Thursday, September 16, 2010

First Impressions, part I

I’ve been thinking a lot about first impressions lately – those moments that are so perfectly and entirely represented in all their awkwardness by those painfully cheerful stickers that say “Hello! My name is…”

My first night at Marlboro this summer, a young Italian pianist came up and introduced himself to me saying, “Ciao, I am Gabriele! I think we are working on Britten together – Michelangelo Sonnets, yes?”

“Yes! It’s nice to meet you!” I said, immediately charmed by his Italian accent.

“What else are you working on here?”

“Oh…Dichterliebe, some Telemann Cantatas, Britten’s Birthday Hansel, Britten’s second Canticle…”

“Whoa! You like the Britten, eh?”

  • My first impression of Gabriele: young, disarmingly affable Italian pianist.
  • Gabriele’s first impression of me: nice American singer with eccentric musical taste.

At our first rehearsal, after our first reading of the sonnets together, Gabriele said (again, with his rather charming Italian accent), “Wow…this music is amaaaazing - is incredible!” He paused, thumbed through the score and said, “But I don’t understand nothing about it yet.”

“Have you played any Britten before?” I asked. He shook his head no. He scratched his head, looked confused at the music and said, “Let’s try it again!”

  • Gabriele’s first impression of Britten: strange, fascinating, confusing – amaaaaaazing!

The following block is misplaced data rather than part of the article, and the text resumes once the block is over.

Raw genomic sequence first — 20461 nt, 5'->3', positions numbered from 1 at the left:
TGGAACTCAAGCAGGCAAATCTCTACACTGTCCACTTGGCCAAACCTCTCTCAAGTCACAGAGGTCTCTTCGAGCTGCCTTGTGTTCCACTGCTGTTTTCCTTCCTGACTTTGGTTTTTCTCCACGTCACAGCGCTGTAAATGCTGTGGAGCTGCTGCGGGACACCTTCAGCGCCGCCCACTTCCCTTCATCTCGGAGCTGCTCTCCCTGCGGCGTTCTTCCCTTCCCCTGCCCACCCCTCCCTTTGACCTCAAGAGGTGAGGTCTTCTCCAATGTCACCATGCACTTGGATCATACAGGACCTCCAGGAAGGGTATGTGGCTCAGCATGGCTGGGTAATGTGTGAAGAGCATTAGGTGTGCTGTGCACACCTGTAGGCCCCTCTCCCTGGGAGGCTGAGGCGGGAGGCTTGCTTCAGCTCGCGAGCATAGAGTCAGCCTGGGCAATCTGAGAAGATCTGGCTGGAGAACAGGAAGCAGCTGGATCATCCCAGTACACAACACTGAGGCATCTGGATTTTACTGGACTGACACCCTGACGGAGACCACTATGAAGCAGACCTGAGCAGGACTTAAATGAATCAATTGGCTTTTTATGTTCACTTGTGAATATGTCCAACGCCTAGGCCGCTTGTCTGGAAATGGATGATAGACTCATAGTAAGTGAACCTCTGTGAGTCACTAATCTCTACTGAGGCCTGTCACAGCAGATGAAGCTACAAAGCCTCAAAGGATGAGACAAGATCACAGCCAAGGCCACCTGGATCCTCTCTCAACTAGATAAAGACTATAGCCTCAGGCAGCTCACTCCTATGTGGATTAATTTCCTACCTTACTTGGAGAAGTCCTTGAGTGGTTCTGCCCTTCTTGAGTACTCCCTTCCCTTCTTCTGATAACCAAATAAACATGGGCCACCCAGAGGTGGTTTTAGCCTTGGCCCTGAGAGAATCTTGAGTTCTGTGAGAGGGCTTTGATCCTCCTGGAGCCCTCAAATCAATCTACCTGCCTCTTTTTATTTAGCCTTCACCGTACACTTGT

My own first impression of Britten was quite different. The first time I encountered Britten was as a 16 year-old second violinist in my youth orchestra in Detroit when we played his Young Person’s Guide to the Orchestra. At our first reading, I was immediately excited by the majestic beauty of his orchestration of Purcell’s initial theme which forms the basis for the piece. I was fascinated by how Britten showcased each section of the orchestra, exploiting each instrument’s range of color and expression. It was like being part of the an aural Wikipedia (had such a thing existed at the time). I was excited to be playing a piece that showed off and explained this incredibly complex and expressive musical entity that had become my life’s obsession since I started playing in orchestras at 11 years old.

  • My first impression of Britten: exciting, beautiful, cool, brilliant – fun!

15 years later, at a rehearsal this March with Myra, my own first of impression of the Britten’s Seven Sonnets of Michelangelo was not so different from Gabriele’s this summer at Marlboro. After our first reading of the songs, I said to Myra, “These feel really great in my voice – yet they seem kind of academic and strange.” Myra agreed – they did seem kind of dry and bizarre on first read, not understanding much of the Italian and having a missed a few (or many, at times) notes and/or rhythms here and there. Despite those initial impressions, I said to her, “Still, there is something in me that is really intrigued and excited by them and feels really drawn to them...I can tell that we are barely scratching the surface of what is here.”

  • Our first impression of Britten’s Seven Sonnets of Michelangelo: academic, strange, dry – yet we’re intrigued without quite knowing why.

It turns out that, in this instance (as often happens), our first impression was wrong. The sonnets are anything but academic or dry – they are packed full of an intense passion that is both heart-wrenchingly frustrated and disarmingly tender in its confessional vulnerability.

But more on that the meantime, I'll leave you with that first impression of Britten I had at our first meeting 15 years ago:

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